In 1976, Newsweek ran a cover story asking “Who Needs College?” with a picture of two college graduates in their caps and gowns on a construction site with a jackhammer and a shovel, suggesting that as much as “27 percent of the nation’s work force may now be made up of people who are ‘overeducated’ for the jobs they hold.”
The problem of underemployed college graduates remains a problem, even today. The Federal Reserve has estimated in recent years that nearly 50 percent of recent college graduates are in jobs that don’t require a degree (although a recent study found that few of them are working low-skill jobs as baristas at Starbucks).
Just because we have college graduates not using their degrees doesn’t mean teenagers shouldn’t get further education after high school. Sure, not everyone needs to follow the one narrow path to four-year colleges three months after high-school graduation. We need to encourage—and in some cases build—new pathways to careers through community colleges, apprenticeships, and gap years.
In a global, information economy, some kind of post-high school education is absolutely necessary. Just a high-school diploma no longer cuts it in this economy. Today, the wage premium for a college degree—how much more the typical bachelor’s degree recipient earns compared with a high school graduate—has surpassed 80 percent. As recently as the 1970s, when factory work accounted for 25 percent of jobs nationwide, that degree premium was closer to 40 percent. No wonder why in past three decades the economic spoils have largely gone to people who have education credentials beyond a high-school diploma.
That's the primary reason we are witnessing such an education divide right now among the electorate in the presidential campaign. Those without a college degree favor Donald Trump; those with a four-year degree back Hillary Clinton. According to polls, Trump is on his way to being the first Republication nominee in more than a half century to lose among white, college-educated voters.
In a global, information economy, some kind of post-high school education is absolutely necessary.
Now Trump claims we can bring back those manufacturing jobs from the 1970s, and by doing so narrow the earnings gap along education lines. But the problem is that blue-collar jobs today require more than just a high-school education.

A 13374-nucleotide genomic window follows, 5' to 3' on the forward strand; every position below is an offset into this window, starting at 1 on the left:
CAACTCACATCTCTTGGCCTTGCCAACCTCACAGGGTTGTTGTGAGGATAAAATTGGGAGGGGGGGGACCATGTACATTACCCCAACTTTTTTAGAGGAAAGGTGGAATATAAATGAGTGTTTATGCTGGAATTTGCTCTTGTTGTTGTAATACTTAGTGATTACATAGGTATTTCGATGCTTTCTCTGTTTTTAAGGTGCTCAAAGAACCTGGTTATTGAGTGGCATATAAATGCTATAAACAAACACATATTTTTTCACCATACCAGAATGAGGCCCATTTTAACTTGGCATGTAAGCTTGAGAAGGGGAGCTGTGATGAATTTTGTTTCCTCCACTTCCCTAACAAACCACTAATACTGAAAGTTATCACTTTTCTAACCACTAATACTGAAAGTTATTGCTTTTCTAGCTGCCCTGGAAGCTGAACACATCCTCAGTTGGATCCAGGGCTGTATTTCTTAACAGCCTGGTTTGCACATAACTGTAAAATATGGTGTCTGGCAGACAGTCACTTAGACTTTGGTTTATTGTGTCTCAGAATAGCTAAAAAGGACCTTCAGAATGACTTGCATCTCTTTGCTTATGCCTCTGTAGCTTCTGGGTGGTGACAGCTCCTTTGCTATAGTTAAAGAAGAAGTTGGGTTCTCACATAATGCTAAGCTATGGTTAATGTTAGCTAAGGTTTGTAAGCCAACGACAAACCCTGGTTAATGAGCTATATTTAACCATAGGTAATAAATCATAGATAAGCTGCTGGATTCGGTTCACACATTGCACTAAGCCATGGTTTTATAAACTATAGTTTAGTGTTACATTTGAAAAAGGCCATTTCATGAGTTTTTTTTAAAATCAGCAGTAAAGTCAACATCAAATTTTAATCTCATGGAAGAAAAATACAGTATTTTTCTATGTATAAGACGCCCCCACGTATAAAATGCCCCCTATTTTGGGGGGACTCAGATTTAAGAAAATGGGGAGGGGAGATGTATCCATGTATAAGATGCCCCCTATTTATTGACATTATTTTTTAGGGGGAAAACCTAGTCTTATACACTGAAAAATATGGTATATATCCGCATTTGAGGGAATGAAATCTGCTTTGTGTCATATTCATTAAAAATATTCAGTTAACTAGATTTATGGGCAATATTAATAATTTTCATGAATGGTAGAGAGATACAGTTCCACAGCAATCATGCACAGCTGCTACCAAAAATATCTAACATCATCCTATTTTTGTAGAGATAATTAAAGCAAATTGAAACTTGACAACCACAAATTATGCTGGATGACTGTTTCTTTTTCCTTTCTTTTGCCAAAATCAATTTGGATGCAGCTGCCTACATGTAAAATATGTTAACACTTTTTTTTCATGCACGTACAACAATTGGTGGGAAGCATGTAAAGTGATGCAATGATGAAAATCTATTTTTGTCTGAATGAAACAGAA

Over the last two years, while reporting my new book on how young adults can better launch into careers, I visited factories and training programs at community colleges around the country. During every visit I heard the same plea: we need workers (or students) who can do advanced math, solve problems, and have good oral and written communications skills.
Modern factories are hiring employees who have at least a two-year associate's degree.
But even as parents realize their kids need more than just a high-school diploma in this 21st century economy, the price of that degree is getting further and further out of the financial reach of many families. As David Leonhardt reported in his debut column for the New York Times this week, “the typical household, amazingly, has a net worth 14 percent lower than the typical one did in 1984.”
Even as colleges discount their tuition more and more each year, family incomes are not keeping pace. Today, 1 out of every 5 families in the U.S. pays 100 percent or more of their annual income to cover the net price of college (the price after financial aid is figured in). Because even that discounted tuition rate outstrips their ability to pay, those families need to borrow or use savings to cover tuition bills. The situation is even worse for worse for students at the bottom of the income scale. Among those families, half pay 100 percent or more of their annual income to cover the net price of college.
This matters because whether you get a college degree is totally dependent on how much money your family earns. About a quarter of college freshmen born into the bottom half of the income distribution will manage to earn a bachelor’s degree by age 24, while almost 90 percent of freshmen born into families in the top income quartile will go on to finish their degree. And the students leaving high school in the decade ahead will be poorer than their counterparts of the past decade, especially in the South
More than a century ago, the Industrial Revolution ushered in the universal high-school movement as workers moved from the farms to the factories. Today, the global information economy demands education beyond high school.
The question we now face as a nation is how can we build more post-secondary education opportunities for all students, not just the wealthy, and make them more affordable to even middle-class families.
And that’s what we should be talking about for the remaining weeks of the presidential campaign.
Jeffrey Selingo is author of the new book, There Is Life After College. You can follow his writing here, on Twitter @jselingo, on Facebook, and sign up for free newsletters about the future of higher education at jeffselingo.com.
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